This is Brisbane Archbishop Mark Coleridge’s homily from the Anzac Day Mass at St Stephen’s Cathedral.
WE know what happened on this day 100 years ago at Anzac Cove. The facts have been much reported and photographed.
But what’s less clear is the meaning of the facts; that’s why we have so many different interpretations of what happened.
Was it a defeat, a victory, a stalemate?
Was the outcome decided by the bungling of the British or the stout defence of the Turks and the prowess of their leader, Ataturk?
Who knows? The play of interpretation will continue ad infinitum.
Among the many interpretations, one of the more curious has emerged recently in certain circles.
It claims that what happened at Gallipoli was the victory of Allah over the Christian infidels from the West who launched the attack.
This can be explained by the political and ideological pressures at work in Turkey and elsewhere at this time.
But it also provokes reflection of a different kind.
Before and after all else, Gallipoli was a triumph of the human spirit against the odds and in the most appalling circumstances.
In one sense, it was a defeat for all who took part; there were no winners.
But in another sense it was a victory for all who took part – Allied and Turkish. This is because courage prevailed over cowardice, self-sacrifice over self-interest, fidelity over fear, tenacity over terror, humanity over horror.
We glimpse this in a figure like the Catholic chaplain, Fr John Fahey, who landed with the troops in the first assault at dawn and survived the entire campaign.
The order had gone out that the chaplains were to come ashore on day two or three, because all the space in the first boats was needed for the fighting men. But the order never reached Fr Fahey.
So ashore he went, bullets flying everywhere and men falling all around him. He stayed on the beach tending the wounded; he wanted to climb the cliffs to attend the dead but decided to stay with those still living.
His is only one of thousands of stories of extraordinary heroism from ordinary men and women.
Because of such stories, Gallipoli – though a military disaster – was a human triumph which cannot be forgotten.
Because Gallipoli was a triumph of the human spirit, it was a triumph of the God who, in Jesus Christ crucified and risen, redefines for ever victory and defeat.
It was a triumph of the true God – not the false god who sets one people against another, one religion against another.
Only politics and ideology can produce such a tin-pot god who turns demonic. The real God who triumphed at Gallipoli in the triumph of the human spirit is the God who breaks down barriers, who turns “swords into ploughshares” (Isaiah 2:4), who makes friends of enemies and brings peoples together, doesn’t drive them apart.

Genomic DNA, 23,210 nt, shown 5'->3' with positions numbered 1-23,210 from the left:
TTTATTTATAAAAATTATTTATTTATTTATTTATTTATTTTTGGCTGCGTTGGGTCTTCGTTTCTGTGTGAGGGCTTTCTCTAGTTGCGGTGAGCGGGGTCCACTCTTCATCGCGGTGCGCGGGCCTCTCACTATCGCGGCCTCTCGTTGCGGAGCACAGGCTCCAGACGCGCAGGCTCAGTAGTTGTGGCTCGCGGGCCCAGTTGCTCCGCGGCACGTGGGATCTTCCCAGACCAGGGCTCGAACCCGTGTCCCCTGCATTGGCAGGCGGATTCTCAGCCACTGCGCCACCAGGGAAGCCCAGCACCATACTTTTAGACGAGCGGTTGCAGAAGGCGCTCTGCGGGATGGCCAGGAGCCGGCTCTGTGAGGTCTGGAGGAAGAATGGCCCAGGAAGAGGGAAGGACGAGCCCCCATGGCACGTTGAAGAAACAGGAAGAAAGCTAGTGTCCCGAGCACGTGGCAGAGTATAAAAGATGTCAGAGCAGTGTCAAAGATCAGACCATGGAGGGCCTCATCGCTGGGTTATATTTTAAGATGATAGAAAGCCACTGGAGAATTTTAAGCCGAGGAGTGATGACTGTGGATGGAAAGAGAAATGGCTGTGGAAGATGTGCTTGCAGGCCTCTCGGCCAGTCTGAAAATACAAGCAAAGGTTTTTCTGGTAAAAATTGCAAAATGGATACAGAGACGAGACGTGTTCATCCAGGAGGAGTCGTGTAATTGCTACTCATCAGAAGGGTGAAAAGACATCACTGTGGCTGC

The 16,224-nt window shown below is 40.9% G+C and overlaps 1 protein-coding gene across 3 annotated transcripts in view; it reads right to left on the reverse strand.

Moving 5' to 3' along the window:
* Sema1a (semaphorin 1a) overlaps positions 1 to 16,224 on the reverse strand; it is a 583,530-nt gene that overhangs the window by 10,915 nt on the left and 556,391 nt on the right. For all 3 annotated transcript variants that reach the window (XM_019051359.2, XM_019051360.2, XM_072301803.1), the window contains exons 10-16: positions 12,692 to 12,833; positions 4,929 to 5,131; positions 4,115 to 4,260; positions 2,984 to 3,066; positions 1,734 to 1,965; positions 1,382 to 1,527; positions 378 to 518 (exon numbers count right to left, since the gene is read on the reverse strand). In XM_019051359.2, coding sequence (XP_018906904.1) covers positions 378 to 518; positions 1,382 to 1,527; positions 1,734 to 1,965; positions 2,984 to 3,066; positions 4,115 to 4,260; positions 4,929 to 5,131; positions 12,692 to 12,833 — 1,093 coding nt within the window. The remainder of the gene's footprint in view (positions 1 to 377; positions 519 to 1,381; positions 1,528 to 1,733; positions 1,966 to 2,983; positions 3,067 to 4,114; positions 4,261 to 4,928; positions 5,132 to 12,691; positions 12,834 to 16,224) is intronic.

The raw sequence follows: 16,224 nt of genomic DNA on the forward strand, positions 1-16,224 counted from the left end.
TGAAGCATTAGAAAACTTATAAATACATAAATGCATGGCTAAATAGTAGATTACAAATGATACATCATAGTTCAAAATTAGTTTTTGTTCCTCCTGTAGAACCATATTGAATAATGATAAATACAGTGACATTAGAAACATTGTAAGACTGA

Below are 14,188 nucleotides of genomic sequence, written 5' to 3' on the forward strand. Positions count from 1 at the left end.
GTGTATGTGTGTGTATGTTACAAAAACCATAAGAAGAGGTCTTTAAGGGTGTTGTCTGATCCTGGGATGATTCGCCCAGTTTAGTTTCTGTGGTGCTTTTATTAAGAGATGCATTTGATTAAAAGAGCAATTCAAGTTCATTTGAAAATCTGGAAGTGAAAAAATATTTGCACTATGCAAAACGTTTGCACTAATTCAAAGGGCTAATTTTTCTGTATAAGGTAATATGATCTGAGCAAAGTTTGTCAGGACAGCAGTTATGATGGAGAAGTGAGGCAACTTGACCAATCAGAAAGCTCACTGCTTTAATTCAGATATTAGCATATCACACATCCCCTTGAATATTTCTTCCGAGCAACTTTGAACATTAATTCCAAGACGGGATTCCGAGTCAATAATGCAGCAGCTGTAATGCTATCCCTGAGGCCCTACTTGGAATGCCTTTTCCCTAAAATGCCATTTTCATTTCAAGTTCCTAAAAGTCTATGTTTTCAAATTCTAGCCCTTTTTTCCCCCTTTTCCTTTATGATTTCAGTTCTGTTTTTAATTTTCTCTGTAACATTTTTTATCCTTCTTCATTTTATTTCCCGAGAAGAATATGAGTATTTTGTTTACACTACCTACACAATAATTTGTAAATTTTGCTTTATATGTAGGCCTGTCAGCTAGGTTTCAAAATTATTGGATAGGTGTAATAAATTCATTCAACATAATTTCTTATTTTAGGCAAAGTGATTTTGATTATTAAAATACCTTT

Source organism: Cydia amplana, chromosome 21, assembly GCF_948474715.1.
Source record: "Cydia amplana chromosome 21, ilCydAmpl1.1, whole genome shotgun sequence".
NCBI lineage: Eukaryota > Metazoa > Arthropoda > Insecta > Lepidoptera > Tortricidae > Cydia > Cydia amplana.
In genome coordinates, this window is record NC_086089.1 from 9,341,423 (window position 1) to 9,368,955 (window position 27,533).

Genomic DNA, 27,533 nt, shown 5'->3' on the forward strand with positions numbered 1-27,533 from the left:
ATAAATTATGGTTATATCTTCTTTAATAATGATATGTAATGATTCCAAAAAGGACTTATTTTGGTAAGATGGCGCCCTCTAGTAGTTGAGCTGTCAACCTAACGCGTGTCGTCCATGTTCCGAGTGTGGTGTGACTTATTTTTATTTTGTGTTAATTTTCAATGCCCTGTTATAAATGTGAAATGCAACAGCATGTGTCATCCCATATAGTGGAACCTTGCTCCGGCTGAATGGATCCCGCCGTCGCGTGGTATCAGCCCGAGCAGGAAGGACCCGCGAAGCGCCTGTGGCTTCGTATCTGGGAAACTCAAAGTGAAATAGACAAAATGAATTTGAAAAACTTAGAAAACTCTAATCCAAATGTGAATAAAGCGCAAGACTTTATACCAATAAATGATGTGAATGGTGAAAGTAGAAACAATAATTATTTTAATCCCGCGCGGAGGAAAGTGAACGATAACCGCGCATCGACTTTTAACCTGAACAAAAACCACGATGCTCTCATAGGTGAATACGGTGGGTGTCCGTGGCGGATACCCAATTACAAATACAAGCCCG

This can seem, in the words of the John’s Gospel we have heard today, “intolerable language” (6:60).
It seems absurd to speak of Gallipoli as any kind of triumph; and yet we do. It seems absurd to speak of a God who doesn’t take sides, except the side of humanity against all that turns us demonic; and yet we do.
The Bible speaks of a life that’s bigger than death, and we have heard its words this morning: “The souls of the virtuous are in the hand of God; no torment shall ever touch them” (Wisdom 3:1). This too can seem “intolerable language”. Yet these are “the words of eternal life” (John 6:68); they are, we say this morning, the seeds of hope.
This is a time when the world is riven in new and unimagined ways, unleashing a violence which comes straight from hell despite its appeal to religion.
At such a time, we look beyond the beach of Anzac Cove and its carnage to see how grand the human spirit can be in the midst of all that is most dehumanising. We come to a vision of hope born out of what seems hopeless – hope born of the true God who draws life from death, the truly divine from the truly demonic. It’s a vision worth dying for.
It’s that vision alone which will secure the future.
It’s that vision alone which will preserve the peace and freedom for which the Anzacs fought bravely on a beach so far away and now so long ago.
But the vision is here and the vision is now. So too is Anzac.